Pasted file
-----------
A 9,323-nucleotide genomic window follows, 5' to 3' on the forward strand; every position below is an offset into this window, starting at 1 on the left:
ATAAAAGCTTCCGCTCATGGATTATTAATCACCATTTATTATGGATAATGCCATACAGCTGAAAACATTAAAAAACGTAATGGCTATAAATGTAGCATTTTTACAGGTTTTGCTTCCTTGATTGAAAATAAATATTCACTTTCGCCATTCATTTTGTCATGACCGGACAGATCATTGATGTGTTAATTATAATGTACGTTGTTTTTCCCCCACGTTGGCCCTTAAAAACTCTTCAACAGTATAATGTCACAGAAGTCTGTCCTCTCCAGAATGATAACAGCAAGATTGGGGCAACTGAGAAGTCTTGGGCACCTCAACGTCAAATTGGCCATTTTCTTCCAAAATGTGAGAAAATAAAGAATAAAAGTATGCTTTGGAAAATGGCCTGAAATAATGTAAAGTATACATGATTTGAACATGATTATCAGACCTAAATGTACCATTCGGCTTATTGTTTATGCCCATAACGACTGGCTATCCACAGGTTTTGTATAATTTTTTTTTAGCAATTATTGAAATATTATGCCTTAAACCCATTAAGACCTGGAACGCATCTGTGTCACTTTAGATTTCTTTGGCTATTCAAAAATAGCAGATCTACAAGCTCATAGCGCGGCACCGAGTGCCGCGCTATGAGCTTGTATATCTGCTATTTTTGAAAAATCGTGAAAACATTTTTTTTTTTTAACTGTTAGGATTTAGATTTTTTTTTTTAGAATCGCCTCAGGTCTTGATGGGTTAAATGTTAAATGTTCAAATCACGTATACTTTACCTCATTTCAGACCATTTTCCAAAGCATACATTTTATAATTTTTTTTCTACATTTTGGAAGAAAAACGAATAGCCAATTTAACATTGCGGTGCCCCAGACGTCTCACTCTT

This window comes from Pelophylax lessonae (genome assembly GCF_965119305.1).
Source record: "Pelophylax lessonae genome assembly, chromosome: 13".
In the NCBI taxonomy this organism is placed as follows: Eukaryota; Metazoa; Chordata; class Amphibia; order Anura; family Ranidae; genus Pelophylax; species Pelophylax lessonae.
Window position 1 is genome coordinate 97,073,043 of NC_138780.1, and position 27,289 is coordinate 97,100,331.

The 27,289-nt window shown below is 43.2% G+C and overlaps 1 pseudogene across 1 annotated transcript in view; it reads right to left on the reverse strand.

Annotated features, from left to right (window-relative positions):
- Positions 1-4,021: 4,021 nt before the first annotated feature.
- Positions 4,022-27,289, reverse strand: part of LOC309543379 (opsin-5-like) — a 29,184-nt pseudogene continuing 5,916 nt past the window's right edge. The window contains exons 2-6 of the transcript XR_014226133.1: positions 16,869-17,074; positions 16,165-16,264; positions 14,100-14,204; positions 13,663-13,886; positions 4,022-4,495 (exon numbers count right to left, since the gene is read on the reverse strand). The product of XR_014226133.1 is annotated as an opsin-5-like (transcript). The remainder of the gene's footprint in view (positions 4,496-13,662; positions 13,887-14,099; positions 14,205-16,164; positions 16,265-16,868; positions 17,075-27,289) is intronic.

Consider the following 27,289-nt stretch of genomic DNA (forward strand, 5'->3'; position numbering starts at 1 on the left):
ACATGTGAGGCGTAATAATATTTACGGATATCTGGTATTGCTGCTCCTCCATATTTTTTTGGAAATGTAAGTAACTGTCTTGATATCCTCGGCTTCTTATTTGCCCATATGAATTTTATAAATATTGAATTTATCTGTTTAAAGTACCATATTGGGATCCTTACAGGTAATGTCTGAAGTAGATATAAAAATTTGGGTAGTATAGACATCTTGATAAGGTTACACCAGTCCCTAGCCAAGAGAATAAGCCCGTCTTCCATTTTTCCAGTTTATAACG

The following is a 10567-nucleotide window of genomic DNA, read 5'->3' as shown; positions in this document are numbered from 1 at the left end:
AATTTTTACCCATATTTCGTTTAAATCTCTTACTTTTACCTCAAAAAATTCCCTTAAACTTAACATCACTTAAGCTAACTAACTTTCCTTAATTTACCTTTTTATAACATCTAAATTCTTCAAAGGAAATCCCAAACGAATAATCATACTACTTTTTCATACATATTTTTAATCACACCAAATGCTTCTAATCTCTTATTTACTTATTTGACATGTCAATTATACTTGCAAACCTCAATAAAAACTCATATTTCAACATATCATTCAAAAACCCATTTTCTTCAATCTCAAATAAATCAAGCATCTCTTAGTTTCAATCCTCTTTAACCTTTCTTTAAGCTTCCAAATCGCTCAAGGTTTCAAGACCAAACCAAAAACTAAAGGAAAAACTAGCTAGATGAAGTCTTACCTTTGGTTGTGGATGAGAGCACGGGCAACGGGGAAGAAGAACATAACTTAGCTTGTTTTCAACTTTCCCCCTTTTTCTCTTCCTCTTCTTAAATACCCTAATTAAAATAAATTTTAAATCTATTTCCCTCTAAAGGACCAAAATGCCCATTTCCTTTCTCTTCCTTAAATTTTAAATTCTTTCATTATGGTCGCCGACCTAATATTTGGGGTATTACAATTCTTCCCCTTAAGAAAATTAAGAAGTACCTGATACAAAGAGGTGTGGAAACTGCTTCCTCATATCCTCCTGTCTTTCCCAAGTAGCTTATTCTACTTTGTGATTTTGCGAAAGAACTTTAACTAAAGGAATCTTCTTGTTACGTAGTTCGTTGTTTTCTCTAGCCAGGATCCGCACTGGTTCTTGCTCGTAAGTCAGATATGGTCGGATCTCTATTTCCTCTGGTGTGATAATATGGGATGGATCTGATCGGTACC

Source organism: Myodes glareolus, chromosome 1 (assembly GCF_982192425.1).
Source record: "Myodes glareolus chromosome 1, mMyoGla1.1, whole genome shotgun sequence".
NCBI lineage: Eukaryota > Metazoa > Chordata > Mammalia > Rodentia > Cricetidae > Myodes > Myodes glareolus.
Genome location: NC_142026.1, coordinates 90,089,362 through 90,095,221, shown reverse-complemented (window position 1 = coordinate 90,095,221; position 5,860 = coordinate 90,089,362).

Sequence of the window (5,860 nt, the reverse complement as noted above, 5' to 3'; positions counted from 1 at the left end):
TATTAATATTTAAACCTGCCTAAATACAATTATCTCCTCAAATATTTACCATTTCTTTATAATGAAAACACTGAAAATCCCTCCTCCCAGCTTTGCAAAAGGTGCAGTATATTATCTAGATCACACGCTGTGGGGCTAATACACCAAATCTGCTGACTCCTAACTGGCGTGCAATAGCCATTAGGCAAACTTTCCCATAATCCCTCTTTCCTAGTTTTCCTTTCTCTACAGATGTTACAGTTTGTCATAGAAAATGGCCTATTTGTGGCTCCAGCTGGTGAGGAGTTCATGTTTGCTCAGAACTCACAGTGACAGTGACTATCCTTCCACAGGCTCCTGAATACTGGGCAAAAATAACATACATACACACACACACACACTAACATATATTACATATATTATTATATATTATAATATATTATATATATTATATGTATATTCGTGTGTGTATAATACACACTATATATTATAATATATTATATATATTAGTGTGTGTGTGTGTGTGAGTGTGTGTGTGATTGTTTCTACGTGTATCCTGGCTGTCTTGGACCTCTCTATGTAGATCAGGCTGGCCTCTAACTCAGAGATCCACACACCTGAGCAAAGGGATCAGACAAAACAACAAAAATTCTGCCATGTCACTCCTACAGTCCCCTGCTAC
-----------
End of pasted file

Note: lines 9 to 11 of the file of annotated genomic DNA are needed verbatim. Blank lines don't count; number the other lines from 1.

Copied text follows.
- Positions 1-4,021: 4,021 nt before the first annotated feature.
- Positions 4,022-27,289, reverse strand: part of LOC309543379 (opsin-5-like) — a 29,184-nt pseudogene continuing 5,916 nt past the window's right edge. The window contains exons 2-6 of the transcript XR_014226133.1: positions 16,869-17,074; positions 16,165-16,264; positions 14,100-14,204; positions 13,663-13,886; positions 4,022-4,495 (exon numbers count right to left, since the gene is read on the reverse strand). The product of XR_014226133.1 is annotated as an opsin-5-like (transcript). The remainder of the gene's footprint in view (positions 4,496-13,662; positions 13,887-14,099; positions 14,205-16,164; positions 16,265-16,868; positions 17,075-27,289) is intronic.

Consider the following 27,289-nt stretch of genomic DNA (forward strand, 5'->3'; position numbering starts at 1 on the left):